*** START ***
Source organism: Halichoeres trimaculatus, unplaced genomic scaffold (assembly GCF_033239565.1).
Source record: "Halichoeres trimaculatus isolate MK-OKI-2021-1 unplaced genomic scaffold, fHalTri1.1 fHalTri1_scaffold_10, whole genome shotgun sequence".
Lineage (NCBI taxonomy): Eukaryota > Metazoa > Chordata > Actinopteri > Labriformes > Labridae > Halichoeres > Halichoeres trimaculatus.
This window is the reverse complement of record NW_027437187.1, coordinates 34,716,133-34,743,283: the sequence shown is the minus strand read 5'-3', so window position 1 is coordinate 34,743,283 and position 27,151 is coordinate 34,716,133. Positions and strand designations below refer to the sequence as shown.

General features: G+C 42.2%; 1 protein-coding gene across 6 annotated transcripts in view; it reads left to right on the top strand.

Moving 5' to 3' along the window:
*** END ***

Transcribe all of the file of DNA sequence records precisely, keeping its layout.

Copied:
Source organism: Halichoeres trimaculatus, unplaced genomic scaffold (assembly GCF_033239565.1).
Source record: "Halichoeres trimaculatus isolate MK-OKI-2021-1 unplaced genomic scaffold, fHalTri1.1 fHalTri1_scaffold_10, whole genome shotgun sequence".
Lineage (NCBI taxonomy): Eukaryota > Metazoa > Chordata > Actinopteri > Labriformes > Labridae > Halichoeres > Halichoeres trimaculatus.
This window is the reverse complement of record NW_027437187.1, coordinates 34,716,133-34,743,283: the sequence shown is the minus strand read 5'-3', so window position 1 is coordinate 34,743,283 and position 27,151 is coordinate 34,716,133. Positions and strand designations below refer to the sequence as shown.

General features: G+C 42.2%; 1 protein-coding gene across 6 annotated transcripts in view; it reads left to right on the top strand.

Moving 5' to 3' along the window: